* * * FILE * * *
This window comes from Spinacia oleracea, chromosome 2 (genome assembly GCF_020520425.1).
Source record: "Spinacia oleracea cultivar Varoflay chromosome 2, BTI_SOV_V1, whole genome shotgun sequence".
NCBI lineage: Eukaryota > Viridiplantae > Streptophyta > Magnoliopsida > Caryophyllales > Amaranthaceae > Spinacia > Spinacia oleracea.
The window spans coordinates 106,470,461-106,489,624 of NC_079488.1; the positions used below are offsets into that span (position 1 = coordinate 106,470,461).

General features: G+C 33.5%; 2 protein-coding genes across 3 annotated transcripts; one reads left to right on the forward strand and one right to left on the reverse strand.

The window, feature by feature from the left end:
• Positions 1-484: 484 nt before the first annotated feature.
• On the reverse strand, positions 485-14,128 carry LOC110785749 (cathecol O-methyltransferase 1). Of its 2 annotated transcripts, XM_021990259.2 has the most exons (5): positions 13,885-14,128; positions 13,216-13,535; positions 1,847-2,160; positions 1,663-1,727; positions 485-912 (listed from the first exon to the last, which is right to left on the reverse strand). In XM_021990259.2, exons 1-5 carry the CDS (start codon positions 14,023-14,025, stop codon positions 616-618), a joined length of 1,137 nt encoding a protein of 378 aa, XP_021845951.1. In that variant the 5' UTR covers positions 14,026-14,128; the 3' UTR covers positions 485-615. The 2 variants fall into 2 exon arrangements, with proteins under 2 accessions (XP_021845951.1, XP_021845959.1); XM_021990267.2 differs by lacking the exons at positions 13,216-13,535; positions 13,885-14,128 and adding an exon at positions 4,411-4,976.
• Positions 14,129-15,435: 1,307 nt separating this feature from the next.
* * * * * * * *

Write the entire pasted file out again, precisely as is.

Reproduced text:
This window comes from Spinacia oleracea, chromosome 2 (genome assembly GCF_020520425.1).
Source record: "Spinacia oleracea cultivar Varoflay chromosome 2, BTI_SOV_V1, whole genome shotgun sequence".
NCBI lineage: Eukaryota > Viridiplantae > Streptophyta > Magnoliopsida > Caryophyllales > Amaranthaceae > Spinacia > Spinacia oleracea.
The window spans coordinates 106,470,461-106,489,624 of NC_079488.1; the positions used below are offsets into that span (position 1 = coordinate 106,470,461).

General features: G+C 33.5%; 2 protein-coding genes across 3 annotated transcripts; one reads left to right on the forward strand and one right to left on the reverse strand.

The window, feature by feature from the left end:
• Positions 1-484: 484 nt before the first annotated feature.
• On the reverse strand, positions 485-14,128 carry LOC110785749 (cathecol O-methyltransferase 1). Of its 2 annotated transcripts, XM_021990259.2 has the most exons (5): positions 13,885-14,128; positions 13,216-13,535; positions 1,847-2,160; positions 1,663-1,727; positions 485-912 (listed from the first exon to the last, which is right to left on the reverse strand). In XM_021990259.2, exons 1-5 carry the CDS (start codon positions 14,023-14,025, stop codon positions 616-618), a joined length of 1,137 nt encoding a protein of 378 aa, XP_021845951.1. In that variant the 5' UTR covers positions 14,026-14,128; the 3' UTR covers positions 485-615. The 2 variants fall into 2 exon arrangements, with proteins under 2 accessions (XP_021845951.1, XP_021845959.1); XM_021990267.2 differs by lacking the exons at positions 13,216-13,535; positions 13,885-14,128 and adding an exon at positions 4,411-4,976.
• Positions 14,129-15,435: 1,307 nt separating this feature from the next.